Boron-Doped Diamond Films for Electrochemical Applications

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Department, Case

Western Reserve

ABSTRACT Diamond electrodes possess unique chemical stability, a very wide potential window of water stability, and low background currents. These properties give rise to numerous possible applications, for example, electrosynthesis and electrodestruction reactions at extreme potentials and environmental conditions and as a sensor electrode in aggressive environments. Furthermore, the study of semiconducting diamond electrodes promises to lead to greater understanding of the surface chemistry of diamond and of electronic levels and surface states in doped diamond. In this paper the reactivity of diamond electrodes and their use in a molten salt environment, as a sensor element, and for characterizing diamond are discussed. INTRODUCTION Diamond electrodes may find uses in electrochemistry in two principal areas: (i) synthesis (or destruction), where an applied potential is used to bring about a desired electrochemical reaction, and (ii) analysis, where the current/potential response of an electrode is used to determine the type and concentration of a species. These applications require stable, chemically robust, and economical electrodes. Diamond electrodes, fabricated by chemical vapor deposition, meet these requirements for a wide range of applications. The first reports of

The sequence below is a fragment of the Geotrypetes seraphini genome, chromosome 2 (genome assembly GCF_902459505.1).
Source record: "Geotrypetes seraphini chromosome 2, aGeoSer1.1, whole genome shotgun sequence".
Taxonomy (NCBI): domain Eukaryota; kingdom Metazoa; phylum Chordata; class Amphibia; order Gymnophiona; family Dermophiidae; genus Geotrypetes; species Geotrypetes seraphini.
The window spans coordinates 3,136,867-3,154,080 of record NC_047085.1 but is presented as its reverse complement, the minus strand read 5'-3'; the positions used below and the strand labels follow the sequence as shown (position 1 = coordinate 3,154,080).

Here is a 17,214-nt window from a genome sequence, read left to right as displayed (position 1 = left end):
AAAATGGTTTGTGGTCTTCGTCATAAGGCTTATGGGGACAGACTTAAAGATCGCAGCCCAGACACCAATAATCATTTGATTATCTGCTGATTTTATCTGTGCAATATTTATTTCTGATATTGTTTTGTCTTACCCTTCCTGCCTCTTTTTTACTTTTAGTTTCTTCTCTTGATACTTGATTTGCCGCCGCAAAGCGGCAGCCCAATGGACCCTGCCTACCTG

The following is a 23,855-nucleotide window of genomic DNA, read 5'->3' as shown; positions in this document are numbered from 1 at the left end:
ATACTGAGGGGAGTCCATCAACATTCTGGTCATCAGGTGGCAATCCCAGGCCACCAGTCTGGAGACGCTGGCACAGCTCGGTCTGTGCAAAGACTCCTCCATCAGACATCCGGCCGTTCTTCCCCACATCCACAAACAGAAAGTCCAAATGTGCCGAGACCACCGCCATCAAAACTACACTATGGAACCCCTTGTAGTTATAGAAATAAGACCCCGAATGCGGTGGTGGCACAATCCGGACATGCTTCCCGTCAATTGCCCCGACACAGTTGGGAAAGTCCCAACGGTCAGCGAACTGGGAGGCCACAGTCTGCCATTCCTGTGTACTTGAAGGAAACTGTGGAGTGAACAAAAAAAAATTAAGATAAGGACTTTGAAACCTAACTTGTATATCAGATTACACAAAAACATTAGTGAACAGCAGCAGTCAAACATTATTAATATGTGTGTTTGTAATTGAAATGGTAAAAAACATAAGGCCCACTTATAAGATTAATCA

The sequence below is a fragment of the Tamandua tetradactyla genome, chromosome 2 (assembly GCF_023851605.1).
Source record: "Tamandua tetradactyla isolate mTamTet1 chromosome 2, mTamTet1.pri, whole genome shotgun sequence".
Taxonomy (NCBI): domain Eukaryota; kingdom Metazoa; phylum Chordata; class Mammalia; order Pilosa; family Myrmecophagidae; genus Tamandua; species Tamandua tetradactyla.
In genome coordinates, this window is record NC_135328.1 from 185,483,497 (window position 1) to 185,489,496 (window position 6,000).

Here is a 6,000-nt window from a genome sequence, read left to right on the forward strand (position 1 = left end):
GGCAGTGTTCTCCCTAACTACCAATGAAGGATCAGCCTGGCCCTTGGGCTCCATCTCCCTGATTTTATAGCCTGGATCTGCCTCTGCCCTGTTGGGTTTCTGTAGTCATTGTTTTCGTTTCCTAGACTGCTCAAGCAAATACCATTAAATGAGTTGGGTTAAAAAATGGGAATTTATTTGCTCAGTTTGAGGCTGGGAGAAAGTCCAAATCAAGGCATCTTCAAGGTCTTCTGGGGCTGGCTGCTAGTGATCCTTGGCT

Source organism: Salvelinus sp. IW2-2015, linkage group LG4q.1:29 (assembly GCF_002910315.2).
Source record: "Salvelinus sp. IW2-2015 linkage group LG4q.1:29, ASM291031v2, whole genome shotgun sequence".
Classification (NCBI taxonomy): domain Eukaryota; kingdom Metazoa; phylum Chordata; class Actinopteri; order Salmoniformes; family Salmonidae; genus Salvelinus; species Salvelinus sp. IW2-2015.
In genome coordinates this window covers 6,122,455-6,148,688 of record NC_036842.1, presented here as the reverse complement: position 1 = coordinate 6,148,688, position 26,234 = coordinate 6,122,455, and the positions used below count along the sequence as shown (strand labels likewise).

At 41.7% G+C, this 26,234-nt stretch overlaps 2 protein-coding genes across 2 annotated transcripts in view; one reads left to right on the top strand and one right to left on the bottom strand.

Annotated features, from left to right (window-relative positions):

electrochemical studies on diamond were in the mid 1980s." 2 The field has attracted increasing attention and two reviews of fundamental studies and emerging applications of diamond electrochemistry have recently appeared. 3' 4 The majority of studies of diamond electrodes have focused on their unusual chemical stability, their differences in electrochemical behavior from conventional carbon electrodes, and their photoelectrochemical response. Although thermodynamically unstable with respect to graphite, diamond's atomically dense structure makes it unreactive in aggressive environments that attack highly oriented pyrolytic graphite, e.g., oxidizing acids. The hydrogen terminated asgrown surface of diamond is alkane-like and is not a favorable surface for adsorption. This is believed to give rise to highly irreversible kinetics (high overpotentials) for electrode processes that involve adsorbed intermediates. For example, this may be the reason for the very large overpotentials observed for both hydrogen and oxygen evolution from water. The resulting large potential "window" for water stability makes diamond electrodes attractive for some sensor applications. The wide potential window also permits the electrodes to be used at very cathodic potentials; Tenne et a• reduced nitrate and nitrite ions to ammonia on diamond. Simple oneelectron, outer sphere reactions are far more reversible on diamond.6 The hydrogen termination is stable in air at room temperature, and electrodes remain hydrophobic for months in contact with air. The electrochemical behavior of polycrystalline diamond electrodes may be influenced by non-diamond, sp 2 , carbon at the grain boundaries and differences in levels of boron 217 Mat. Res. S